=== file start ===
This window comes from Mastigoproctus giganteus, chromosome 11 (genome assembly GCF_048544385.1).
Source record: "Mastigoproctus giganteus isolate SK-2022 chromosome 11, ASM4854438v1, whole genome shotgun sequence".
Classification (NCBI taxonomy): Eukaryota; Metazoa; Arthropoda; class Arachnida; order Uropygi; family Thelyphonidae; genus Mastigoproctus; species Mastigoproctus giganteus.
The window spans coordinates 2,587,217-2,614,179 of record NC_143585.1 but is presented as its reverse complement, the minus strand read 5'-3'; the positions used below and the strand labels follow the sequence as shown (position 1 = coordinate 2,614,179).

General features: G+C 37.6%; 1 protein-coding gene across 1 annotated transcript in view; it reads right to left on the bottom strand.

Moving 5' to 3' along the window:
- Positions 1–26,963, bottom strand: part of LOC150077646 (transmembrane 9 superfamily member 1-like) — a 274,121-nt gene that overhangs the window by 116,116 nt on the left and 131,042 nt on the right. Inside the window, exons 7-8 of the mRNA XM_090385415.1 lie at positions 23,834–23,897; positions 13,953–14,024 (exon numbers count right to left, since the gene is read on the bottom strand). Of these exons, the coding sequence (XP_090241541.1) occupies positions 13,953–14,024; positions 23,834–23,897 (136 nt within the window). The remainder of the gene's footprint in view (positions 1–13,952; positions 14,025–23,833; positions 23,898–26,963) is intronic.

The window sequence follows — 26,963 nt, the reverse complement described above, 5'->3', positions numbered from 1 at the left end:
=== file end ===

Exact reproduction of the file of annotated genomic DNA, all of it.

This window comes from Mastigoproctus giganteus, chromosome 11 (genome assembly GCF_048544385.1).
Source record: "Mastigoproctus giganteus isolate SK-2022 chromosome 11, ASM4854438v1, whole genome shotgun sequence".
Classification (NCBI taxonomy): Eukaryota; Metazoa; Arthropoda; class Arachnida; order Uropygi; family Thelyphonidae; genus Mastigoproctus; species Mastigoproctus giganteus.
The window spans coordinates 2,587,217-2,614,179 of record NC_143585.1 but is presented as its reverse complement, the minus strand read 5'-3'; the positions used below and the strand labels follow the sequence as shown (position 1 = coordinate 2,614,179).

General features: G+C 37.6%; 1 protein-coding gene across 1 annotated transcript in view; it reads right to left on the bottom strand.

Moving 5' to 3' along the window:
- Positions 1–26,963, bottom strand: part of LOC150077646 (transmembrane 9 superfamily member 1-like) — a 274,121-nt gene that overhangs the window by 116,116 nt on the left and 131,042 nt on the right. Inside the window, exons 7-8 of the mRNA XM_090385415.1 lie at positions 23,834–23,897; positions 13,953–14,024 (exon numbers count right to left, since the gene is read on the bottom strand). Of these exons, the coding sequence (XP_090241541.1) occupies positions 13,953–14,024; positions 23,834–23,897 (136 nt within the window). The remainder of the gene's footprint in view (positions 1–13,952; positions 14,025–23,833; positions 23,898–26,963) is intronic.

The window sequence follows — 26,963 nt, the reverse complement described above, 5'->3', positions numbered from 1 at the left end: